I drafted this answer many days ago but did not complete it. My intention is to define red flag notice. However, I'm hitting Submit because I think it's a good question and hope this will inspire other answers.
It seems like your immediate question, regarding the DCMA notices which Google is forwarding, is not a legal question. It is a question that can only be answered by Google and is dependent on their practices. Frankly though, it seems to me that Google search results might not be important based on the purpose of your proxy service. However perhaps your user base has evolved.
You are a service provider under 17 USC 512(k)(i). If you aren't we need to clear that up!
As for the copyright holders, you haven't received notice complying with 17 USC 512 (c)(3)(A)(i-iv). As such you don't have notice.
Even if these notices don't qualify then we argue about whether you have red flag notice - based on facts and circumstances. (See Grokster)
EDIT TO ADD:
17 U.S. Code § 512 - Limitations on liability relating to material online is one of the sections created by the DMCA. It is sometimes referred to as the safe harbor. You can read about it on Wikipedia® page for the Online Copyright Infringement Liability Limitation Act.
If you read that Wikipedia® page you will see a short section on Red Flags. They say it as well as I could:
[In addition to notice from a copyright holder, the second way] that an OSP can be put on notice that its system
contains infringing material, for purposes of section 512(d), is
referred to the "red flag" test. The "red flag" test stems from
the language in the statute that requires that an OSP not be “aware of
facts or circumstances from which infringing activity is apparent.”
The "red flag" test contains both a subjective and an objective
element. Subjectively, the OSP must have knowledge that the material
resides on its system. Objectively, the "infringing activity would
have been apparent to a reasonable person operating under the same or
The reason that notice is important is that the safe harbor provided is only available if you do not know that infringing is happening. Plaintiff's prove knowledge through the letter or through red flags.
I am glad that you asked about Grokster, because that was the wrong case! The case to look at is Viacom Int'l, Inc. v. Youtube, Inc., 676 F.3d 19, (2nd Cir., 2012).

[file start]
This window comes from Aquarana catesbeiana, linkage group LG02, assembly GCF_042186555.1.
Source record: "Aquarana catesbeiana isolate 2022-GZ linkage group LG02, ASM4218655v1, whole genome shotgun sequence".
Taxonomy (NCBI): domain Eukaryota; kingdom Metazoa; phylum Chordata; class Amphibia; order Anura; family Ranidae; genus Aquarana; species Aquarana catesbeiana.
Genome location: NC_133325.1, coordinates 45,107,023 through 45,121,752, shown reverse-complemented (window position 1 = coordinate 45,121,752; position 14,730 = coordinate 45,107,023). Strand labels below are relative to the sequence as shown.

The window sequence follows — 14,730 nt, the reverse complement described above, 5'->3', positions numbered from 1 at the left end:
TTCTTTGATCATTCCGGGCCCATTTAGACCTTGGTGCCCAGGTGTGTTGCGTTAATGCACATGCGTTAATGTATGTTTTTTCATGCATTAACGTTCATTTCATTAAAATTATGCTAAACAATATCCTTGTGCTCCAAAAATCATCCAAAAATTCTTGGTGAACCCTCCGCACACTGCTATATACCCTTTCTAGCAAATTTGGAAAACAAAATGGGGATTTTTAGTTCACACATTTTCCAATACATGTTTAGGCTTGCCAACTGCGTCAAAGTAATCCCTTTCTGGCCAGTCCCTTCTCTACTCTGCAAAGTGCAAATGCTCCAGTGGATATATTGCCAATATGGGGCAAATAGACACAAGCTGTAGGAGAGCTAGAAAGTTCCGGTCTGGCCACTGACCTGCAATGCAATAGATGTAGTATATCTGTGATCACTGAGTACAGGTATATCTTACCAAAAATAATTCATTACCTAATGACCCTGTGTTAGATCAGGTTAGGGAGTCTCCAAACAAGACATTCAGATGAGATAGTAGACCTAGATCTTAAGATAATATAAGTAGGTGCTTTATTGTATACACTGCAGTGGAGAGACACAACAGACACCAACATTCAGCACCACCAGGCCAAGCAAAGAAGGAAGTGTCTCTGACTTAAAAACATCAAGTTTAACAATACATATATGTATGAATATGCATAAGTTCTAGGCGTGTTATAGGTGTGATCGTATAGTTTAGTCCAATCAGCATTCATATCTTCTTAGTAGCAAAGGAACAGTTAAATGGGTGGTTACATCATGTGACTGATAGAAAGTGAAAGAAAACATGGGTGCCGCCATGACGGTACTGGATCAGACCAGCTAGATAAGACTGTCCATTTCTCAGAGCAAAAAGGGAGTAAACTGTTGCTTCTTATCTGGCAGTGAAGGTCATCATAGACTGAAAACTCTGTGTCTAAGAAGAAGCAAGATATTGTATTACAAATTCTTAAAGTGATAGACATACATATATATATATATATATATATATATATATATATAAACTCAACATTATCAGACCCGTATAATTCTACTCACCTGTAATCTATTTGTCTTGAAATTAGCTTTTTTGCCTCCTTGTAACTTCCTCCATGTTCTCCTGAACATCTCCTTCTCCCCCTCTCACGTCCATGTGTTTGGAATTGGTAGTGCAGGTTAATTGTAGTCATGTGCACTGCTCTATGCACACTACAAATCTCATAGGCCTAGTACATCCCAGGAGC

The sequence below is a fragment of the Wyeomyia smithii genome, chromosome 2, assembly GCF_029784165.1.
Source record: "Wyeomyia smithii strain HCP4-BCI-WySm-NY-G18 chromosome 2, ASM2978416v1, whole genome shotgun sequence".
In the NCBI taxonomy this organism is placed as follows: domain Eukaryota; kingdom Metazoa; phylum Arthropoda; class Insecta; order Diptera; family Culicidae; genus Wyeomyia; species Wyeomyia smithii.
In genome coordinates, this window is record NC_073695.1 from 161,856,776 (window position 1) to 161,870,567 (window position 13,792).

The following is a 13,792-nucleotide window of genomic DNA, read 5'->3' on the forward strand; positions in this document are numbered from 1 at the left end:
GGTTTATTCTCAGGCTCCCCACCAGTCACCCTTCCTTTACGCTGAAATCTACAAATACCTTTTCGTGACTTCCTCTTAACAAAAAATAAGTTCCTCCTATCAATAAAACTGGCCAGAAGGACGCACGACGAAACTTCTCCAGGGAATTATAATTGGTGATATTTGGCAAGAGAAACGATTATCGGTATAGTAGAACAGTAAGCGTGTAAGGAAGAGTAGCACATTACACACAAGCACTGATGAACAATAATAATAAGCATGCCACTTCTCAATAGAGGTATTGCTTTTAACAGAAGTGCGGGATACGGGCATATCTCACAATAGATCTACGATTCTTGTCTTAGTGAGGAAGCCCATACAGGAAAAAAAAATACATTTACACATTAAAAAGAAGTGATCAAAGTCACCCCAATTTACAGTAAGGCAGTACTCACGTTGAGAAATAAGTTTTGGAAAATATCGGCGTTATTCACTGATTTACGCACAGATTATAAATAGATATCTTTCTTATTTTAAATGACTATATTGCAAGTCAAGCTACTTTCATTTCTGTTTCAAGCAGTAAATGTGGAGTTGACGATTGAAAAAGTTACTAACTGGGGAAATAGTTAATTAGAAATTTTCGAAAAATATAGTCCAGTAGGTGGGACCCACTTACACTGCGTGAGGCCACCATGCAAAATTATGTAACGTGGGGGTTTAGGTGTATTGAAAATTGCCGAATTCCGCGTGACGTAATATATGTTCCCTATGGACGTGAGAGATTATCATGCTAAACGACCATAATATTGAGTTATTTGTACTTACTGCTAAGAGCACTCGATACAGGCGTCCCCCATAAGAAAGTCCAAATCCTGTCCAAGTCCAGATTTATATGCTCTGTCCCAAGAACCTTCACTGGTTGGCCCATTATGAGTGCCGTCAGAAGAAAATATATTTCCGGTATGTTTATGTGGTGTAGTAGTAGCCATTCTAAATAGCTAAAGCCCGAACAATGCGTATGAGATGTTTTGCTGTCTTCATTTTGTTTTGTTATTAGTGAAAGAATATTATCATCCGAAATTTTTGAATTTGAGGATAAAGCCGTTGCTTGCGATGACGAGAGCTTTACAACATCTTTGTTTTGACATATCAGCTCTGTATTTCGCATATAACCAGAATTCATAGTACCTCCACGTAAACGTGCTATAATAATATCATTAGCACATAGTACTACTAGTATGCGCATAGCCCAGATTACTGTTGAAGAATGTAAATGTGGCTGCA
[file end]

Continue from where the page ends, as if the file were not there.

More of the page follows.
The difference between actual and red flag knowledge is thus not
between specific and generalized knowledge, but instead between a
subjective and an objective standard. In other words, the actual
knowledge provision turns on whether the provider actually or
“subjectively” knew of specific infringement, while the red flag
provision turns on whether the provider was subjectively aware of
facts that would have made the specific infringement “objectively”
obvious to a reasonable person. The red flag provision, because it
incorporates an objective standard, is not swallowed up by the actual
knowledge provision under our construction of the § 512(c) safe
harbor. Both provisions do independent work, and both apply only to
specific instances of infringement.
In other words, you lose your safe harbor protection if you know of facts and circumstances that would lead an ordinary person to know that infringement is happening.
So the question for you is - do the letters forwarded by Google mean that you have knowledge and are outside of the safe harbor? Well that's the question that lawyers fight about! In fact Columbia Pictures Indus., Inc. v. Fung, 710 F.3d 1020 (9th Cir., 2013) is all about that fight. If you read that case you will see that Fung was doing a bunch of shit that totally made it completely obvious that he was infringing. And he was earning money directly from it. He was screwed from the start.
Now again, this does not really help you with the google blacklist problem, but it should help you understand what you need to do as a service provider to not be complicit in copryright infringement.
You really should read the Fung case and 17 U.S.C. § 512 - they will go a long way to help you understand the analysis a court will apply.
Regarding your legal exposure, I always assume that a cease and desist letter will precede a lawsuit. With that said, only you know how much infringing is coming across your server. Fung made his money directly from the infringement. He attracted website visitors specifically because of the infringement. He had emails and other documents proving this.
Diebold is interesting because they attempted to use copyright to control the spread of their emails. First the court said no commercial harm and no diminishment of value of the works. Then the court found that the stuff wasn't even subject to copyright. This is obviously not a typical case. But it sounds like you see yourself as OPG in this case. I don't see how you can become a plaintiff against bona fide copyright holders who follow the links as far as your server. As I understand it, you are a reasonable target of the the notices, that's the result of running the proxy. However, I might be getting out of my technical depth here.
As I intimated earlier, you might need to seek out some strategic advice regarding dealing with Google and the specific steps you might take to stay in the right side of their enforcement.